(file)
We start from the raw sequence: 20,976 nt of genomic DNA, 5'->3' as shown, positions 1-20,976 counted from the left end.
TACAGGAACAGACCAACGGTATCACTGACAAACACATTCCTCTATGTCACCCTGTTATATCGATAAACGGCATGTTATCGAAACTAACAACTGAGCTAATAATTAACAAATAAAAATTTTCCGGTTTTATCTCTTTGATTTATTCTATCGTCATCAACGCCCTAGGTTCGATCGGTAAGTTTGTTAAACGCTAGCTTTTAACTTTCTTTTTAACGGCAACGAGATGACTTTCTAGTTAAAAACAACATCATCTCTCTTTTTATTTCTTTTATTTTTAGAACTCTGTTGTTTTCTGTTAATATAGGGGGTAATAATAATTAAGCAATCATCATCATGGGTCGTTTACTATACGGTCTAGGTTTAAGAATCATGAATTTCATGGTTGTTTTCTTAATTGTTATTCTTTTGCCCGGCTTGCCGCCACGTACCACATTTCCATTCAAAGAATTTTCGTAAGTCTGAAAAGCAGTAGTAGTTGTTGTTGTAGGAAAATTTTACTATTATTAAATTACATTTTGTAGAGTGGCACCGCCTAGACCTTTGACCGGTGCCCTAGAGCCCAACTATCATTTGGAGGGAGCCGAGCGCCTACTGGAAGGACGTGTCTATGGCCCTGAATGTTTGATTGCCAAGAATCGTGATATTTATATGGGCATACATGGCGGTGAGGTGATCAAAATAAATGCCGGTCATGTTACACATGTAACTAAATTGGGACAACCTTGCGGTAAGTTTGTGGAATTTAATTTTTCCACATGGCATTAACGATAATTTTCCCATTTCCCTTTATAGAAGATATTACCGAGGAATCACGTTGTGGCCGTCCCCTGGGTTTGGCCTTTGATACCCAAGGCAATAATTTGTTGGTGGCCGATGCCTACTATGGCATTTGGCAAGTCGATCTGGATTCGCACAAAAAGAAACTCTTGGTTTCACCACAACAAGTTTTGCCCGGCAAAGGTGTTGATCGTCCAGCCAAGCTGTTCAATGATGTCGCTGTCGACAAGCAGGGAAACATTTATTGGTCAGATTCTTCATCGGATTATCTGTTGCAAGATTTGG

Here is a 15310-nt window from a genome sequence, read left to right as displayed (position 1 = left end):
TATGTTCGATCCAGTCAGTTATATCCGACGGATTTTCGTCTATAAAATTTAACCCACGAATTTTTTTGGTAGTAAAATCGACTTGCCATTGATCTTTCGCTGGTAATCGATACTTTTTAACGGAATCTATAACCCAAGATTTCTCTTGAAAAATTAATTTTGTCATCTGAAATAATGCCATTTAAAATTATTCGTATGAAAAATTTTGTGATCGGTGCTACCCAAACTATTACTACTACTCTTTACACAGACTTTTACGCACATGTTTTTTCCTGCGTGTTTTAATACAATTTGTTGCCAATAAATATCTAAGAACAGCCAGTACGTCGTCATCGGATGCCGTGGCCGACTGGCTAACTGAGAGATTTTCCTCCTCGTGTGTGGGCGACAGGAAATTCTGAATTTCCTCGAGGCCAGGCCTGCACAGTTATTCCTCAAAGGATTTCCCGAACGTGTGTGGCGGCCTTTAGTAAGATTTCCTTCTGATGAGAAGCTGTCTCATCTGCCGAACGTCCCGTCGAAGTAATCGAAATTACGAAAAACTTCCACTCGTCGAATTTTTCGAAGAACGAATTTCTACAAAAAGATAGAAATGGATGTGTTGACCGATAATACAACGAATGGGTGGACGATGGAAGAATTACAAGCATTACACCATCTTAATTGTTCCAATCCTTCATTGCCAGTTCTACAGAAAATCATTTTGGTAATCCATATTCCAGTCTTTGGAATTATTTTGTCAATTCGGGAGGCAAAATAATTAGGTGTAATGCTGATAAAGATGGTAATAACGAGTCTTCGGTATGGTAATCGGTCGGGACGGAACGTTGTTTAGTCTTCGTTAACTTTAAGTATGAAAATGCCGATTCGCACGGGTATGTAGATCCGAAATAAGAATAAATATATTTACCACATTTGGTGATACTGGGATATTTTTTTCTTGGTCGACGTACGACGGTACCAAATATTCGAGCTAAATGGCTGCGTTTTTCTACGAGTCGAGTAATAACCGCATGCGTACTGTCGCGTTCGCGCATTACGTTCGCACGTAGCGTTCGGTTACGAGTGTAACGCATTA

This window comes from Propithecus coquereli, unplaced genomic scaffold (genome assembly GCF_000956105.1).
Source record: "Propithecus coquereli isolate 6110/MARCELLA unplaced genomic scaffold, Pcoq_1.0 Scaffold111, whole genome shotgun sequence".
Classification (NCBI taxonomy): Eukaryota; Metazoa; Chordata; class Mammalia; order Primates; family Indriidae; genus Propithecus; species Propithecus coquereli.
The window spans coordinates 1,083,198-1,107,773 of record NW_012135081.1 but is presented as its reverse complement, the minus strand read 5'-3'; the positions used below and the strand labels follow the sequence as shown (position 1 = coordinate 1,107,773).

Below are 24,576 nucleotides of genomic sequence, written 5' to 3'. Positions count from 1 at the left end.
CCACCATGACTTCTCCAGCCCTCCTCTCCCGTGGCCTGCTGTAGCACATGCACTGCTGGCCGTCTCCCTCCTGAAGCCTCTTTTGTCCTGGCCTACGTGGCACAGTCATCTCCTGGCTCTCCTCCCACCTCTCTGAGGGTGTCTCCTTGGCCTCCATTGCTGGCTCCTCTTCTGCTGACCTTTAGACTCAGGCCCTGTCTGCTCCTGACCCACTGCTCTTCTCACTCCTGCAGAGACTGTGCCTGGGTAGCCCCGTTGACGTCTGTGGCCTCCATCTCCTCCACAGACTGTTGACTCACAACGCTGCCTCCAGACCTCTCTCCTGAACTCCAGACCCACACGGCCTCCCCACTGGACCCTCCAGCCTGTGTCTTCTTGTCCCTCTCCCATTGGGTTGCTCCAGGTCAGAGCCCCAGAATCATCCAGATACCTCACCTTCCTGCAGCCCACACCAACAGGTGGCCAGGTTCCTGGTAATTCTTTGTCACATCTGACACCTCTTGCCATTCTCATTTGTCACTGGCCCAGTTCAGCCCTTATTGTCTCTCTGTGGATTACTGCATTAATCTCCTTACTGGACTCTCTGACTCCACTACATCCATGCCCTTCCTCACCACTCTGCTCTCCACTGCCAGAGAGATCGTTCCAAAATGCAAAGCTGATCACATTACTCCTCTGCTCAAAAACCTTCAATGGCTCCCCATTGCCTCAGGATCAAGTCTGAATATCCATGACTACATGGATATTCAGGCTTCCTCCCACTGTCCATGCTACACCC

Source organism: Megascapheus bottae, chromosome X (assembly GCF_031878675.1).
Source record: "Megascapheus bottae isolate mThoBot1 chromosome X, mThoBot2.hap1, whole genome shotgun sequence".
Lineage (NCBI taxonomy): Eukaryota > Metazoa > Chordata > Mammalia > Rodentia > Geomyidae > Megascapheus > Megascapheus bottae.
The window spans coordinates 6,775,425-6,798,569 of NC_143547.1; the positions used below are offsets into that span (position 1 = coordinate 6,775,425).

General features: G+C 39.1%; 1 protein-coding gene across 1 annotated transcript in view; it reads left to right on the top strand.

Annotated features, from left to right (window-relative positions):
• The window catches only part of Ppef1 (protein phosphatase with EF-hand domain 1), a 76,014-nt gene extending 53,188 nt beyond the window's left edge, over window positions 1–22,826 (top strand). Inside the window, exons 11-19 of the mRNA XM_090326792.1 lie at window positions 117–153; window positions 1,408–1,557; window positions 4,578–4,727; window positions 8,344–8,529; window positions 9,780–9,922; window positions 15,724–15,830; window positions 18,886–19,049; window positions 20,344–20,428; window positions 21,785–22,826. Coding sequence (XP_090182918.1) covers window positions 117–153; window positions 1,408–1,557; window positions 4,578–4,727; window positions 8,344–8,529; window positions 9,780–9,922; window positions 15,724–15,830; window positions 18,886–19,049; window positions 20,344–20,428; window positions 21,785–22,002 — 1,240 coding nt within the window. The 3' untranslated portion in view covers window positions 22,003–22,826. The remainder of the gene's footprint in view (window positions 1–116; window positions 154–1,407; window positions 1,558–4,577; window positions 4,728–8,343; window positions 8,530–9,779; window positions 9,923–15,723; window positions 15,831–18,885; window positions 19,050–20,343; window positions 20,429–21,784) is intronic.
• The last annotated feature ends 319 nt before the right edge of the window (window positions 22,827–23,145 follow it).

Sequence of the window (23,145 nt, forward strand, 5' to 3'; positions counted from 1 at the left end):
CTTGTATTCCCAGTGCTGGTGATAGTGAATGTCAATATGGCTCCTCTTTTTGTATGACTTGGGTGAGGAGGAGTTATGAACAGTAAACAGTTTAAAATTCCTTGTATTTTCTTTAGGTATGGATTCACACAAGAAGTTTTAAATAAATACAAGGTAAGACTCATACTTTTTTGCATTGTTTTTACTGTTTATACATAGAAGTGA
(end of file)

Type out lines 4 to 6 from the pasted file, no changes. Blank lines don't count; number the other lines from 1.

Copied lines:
TATGTTCGATCCAGTCAGTTATATCCGACGGATTTTCGTCTATAAAATTTAACCCACGAATTTTTTTGGTAGTAAAATCGACTTGCCATTGATCTTTCGCTGGTAATCGATACTTTTTAACGGAATCTATAACCCAAGATTTCTCTTGAAAAATTAATTTTGTCATCTGAAATAATGCCATTTAAAATTATTCGTATGAAAAATTTTGTGATCGGTGCTACCCAAACTATTACTACTACTCTTTACACAGACTTTTACGCACATGTTTTTTCCTGCGTGTTTTAATACAATTTGTTGCCAATAAATATCTAAGAACAGCCAGTACGTCGTCATCGGATGCCGTGGCCGACTGGCTAACTGAGAGATTTTCCTCCTCGTGTGTGGGCGACAGGAAATTCTGAATTTCCTCGAGGCCAGGCCTGCACAGTTATTCCTCAAAGGATTTCCCGAACGTGTGTGGCGGCCTTTAGTAAGATTTCCTTCTGATGAGAAGCTGTCTCATCTGCCGAACGTCCCGTCGAAGTAATCGAAATTACGAAAAACTTCCACTCGTCGAATTTTTCGAAGAACGAATTTCTACAAAAAGATAGAAATGGATGTGTTGACCGATAATACAACGAATGGGTGGACGATGGAAGAATTACAAGCATTACACCATCTTAATTGTTCCAATCCTTCATTGCCAGTTCTACAGAAAATCATTTTGGTAATCCATATTCCAGTCTTTGGAATTATTTTGTCAATTCGGGAGGCAAAATAATTAGGTGTAATGCTGATAAAGATGGTAATAACGAGTCTTCGGTATGGTAATCGGTCGGGACGGAACGTTGTTTAGTCTTCGTTAACTTTAAGTATGAAAATGCCGATTCGCACGGGTATGTAGATCCGAAATAAGAATAAATATATTTACCACATTTGGTGATACTGGGATATTTTTTTCTTGGTCGACGTACGACGGTACCAAATATTCGAGCTAAATGGCTGCGTTTTTCTACGAGTCGAGTAATAACCGCATGCGTACTGTCGCGTTCGCGCATTACGTTCGCACGTAGCGTTCGGTTACGAGTGTAACGCATTA

This window comes from Propithecus coquereli, unplaced genomic scaffold (genome assembly GCF_000956105.1).
Source record: "Propithecus coquereli isolate 6110/MARCELLA unplaced genomic scaffold, Pcoq_1.0 Scaffold111, whole genome shotgun sequence".